In previous posts, we tackled the idea of how Making Sense approaches the development of software products. Today, Mariano Ravinale, Software Architect, explains the importance of considering technical aspects before the development phase begins. This presents an important challenge in terms of determining the best approach since it will help to reduce development costs and improve the quality of the resulting software products.

In short, technical assessment is crucial to understanding the overall focus of each stage.

The Discovery Phase

Inspired by the concept of the “inception phase”, introduced in the book The Agile Samurai by Jonathan Rasmusson, we at Making Sense named this initial phase of the development process “Discovery”. The main goal of this phase, quoting Rasmusson, is getting everyone on board, viewing the big picture, and lastly, making it real.

At MS, we’ve taken Rasmusson’s theories to heart. The result? We’ve been able to position ourselves for a better view of our projects and project stakeholders. Also helped us achieve a sense of common purpose in effectively addressing the challenges of each project.

Assessing suitable technology for implementation

One decision facing every development team is which type of application to use for creating the software product. The decision is crucial since it’s what triggers the development’s mechanisms, testing and deployment, and leads the process during project development.

For example, a mobile application has very different ecosystems and processes in relation to a desktop application or web app; therefore it is important to define, early on, the type of application that best fits the requirements of the job, in order to reach the goal of the project.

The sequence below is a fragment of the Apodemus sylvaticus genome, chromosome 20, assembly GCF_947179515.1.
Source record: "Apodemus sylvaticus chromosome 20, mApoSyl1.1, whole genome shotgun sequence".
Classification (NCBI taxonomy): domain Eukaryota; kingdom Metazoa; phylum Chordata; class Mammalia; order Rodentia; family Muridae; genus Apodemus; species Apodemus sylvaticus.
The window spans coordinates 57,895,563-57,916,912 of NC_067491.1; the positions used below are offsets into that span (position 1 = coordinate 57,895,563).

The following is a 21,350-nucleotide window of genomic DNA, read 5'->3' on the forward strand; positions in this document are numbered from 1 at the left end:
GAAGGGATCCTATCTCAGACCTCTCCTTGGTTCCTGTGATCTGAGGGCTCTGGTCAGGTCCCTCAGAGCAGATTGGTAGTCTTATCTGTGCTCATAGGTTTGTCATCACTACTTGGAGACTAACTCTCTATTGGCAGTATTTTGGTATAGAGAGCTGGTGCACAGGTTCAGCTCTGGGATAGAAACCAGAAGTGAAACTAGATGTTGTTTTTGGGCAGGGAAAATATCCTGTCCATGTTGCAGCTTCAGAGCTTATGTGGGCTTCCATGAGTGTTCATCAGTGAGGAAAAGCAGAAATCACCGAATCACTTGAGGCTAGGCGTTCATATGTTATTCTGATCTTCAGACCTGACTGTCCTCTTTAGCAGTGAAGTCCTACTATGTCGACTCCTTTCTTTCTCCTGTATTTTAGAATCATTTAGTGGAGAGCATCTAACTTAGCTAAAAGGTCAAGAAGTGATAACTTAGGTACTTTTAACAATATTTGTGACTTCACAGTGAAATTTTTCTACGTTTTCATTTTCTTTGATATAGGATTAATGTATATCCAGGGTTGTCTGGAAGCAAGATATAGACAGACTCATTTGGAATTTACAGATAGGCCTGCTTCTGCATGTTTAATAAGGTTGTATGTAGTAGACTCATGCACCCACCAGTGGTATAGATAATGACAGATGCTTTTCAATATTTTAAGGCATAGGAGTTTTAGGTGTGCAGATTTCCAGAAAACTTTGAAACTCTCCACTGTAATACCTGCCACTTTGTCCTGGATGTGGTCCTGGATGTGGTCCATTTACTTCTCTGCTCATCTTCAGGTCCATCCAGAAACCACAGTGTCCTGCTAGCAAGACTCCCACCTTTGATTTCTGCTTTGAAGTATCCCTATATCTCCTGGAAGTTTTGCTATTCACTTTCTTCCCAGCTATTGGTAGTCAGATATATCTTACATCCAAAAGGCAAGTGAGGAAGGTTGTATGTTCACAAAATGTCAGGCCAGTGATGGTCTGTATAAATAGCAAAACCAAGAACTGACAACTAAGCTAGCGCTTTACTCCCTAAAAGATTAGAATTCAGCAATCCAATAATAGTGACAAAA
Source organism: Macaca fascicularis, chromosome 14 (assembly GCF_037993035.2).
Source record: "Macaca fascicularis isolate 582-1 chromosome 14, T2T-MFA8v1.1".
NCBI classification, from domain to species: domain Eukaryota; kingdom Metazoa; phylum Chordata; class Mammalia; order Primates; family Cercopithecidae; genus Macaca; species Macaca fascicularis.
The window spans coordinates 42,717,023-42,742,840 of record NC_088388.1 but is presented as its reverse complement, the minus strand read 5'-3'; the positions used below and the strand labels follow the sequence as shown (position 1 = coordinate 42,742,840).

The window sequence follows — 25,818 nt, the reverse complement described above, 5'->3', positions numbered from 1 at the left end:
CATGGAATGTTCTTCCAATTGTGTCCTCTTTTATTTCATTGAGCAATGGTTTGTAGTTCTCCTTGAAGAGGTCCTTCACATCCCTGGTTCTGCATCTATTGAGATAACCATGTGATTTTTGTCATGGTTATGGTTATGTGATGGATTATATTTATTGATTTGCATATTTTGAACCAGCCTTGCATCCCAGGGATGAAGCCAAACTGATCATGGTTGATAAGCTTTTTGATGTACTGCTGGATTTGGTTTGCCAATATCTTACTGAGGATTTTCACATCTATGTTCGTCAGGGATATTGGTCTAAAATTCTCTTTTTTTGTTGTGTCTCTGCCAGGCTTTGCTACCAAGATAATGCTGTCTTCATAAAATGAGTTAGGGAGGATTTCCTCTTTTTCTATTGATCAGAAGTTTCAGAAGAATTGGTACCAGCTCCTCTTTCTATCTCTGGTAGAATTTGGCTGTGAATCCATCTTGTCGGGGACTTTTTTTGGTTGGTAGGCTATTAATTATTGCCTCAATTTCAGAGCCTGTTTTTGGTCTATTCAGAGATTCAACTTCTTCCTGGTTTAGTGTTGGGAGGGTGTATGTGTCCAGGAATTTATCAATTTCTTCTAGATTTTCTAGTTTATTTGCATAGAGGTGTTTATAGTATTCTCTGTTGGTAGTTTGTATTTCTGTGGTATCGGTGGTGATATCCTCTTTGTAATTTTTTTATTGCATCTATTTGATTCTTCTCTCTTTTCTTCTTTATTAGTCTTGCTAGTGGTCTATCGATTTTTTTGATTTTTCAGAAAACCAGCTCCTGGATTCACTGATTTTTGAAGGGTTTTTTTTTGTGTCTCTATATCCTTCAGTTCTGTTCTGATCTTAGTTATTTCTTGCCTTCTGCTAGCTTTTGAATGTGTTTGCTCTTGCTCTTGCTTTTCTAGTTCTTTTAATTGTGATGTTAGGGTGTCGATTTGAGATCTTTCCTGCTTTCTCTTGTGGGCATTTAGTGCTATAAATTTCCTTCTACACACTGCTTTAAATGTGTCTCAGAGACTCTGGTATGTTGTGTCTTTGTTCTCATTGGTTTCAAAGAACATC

Besides, in each stack there are as many implementation possibilities as there are programming languages. Toolkits and/or frameworks are some examples of this.

Early risk communication during the Implementation Phase

We might find ourselves in the situation where a project or MVP (Minimum Valuable Product) already has a proposed direction from the technical point of view. In that case we’ll have to review the new requirements and evaluate whether it’s convenient to stay with the former technical proposal or develop a new implementation for the project.

Very often we think that adding functionalities over an already created product saves time. But most of the times, building over a weak foundation may take much more implementation time, and difficulty to estimate causing high levels of uncertainty. That’s why the expertise of a tech lead is key, since he/she will evaluate the risks and point the team in the right direction.

Technological Limitations According to Context

There are several factors that should be considered in order to identify the project boundaries. These limitations will also help in the analysis from the technical point of view. The project goals will help us in identifying the scope of work to be done and getting an estimate of the total length of the project.

But we should also consider whether there are technological limitations on the client’s existing frameworks, stack or development environments. Then, we need to assess whether those environments fit the scope of the project. If not, we’ll have to find more appropriate frameworks.

An example of this could be if the company works with technologies like VB6 and needs to implement a REST API to support a mobile application. This brings up another important factor to evaluate: do they have knowledge and technical capacity to perform the entrusted tasks?

Referring to the above example: perhaps there are many languages ​​and ways of implementing an API, and it would be OK to implement the latest framework of Ruby ​​or Node.js. But if the human capital that we have for development and/post implementation or support are people trained in VB6, perhaps it is best to migrate to ASP.NET.


In this post we’ve covered different key elements of our Discovery process from the point of view of the technical implementation. This involves our tech leads, and requires that they keep in mind many different considerations, including detecting future risks, finding the right technology or thinking about the future support of the product.

This is not an easy task, and many times it’s experience as much as technical knowledge that helps in making these complex decisions. I’m proud to say the team of tech leads at Making Sense has vast experience in the product development field, and that makes the process simple and reliable for our partners.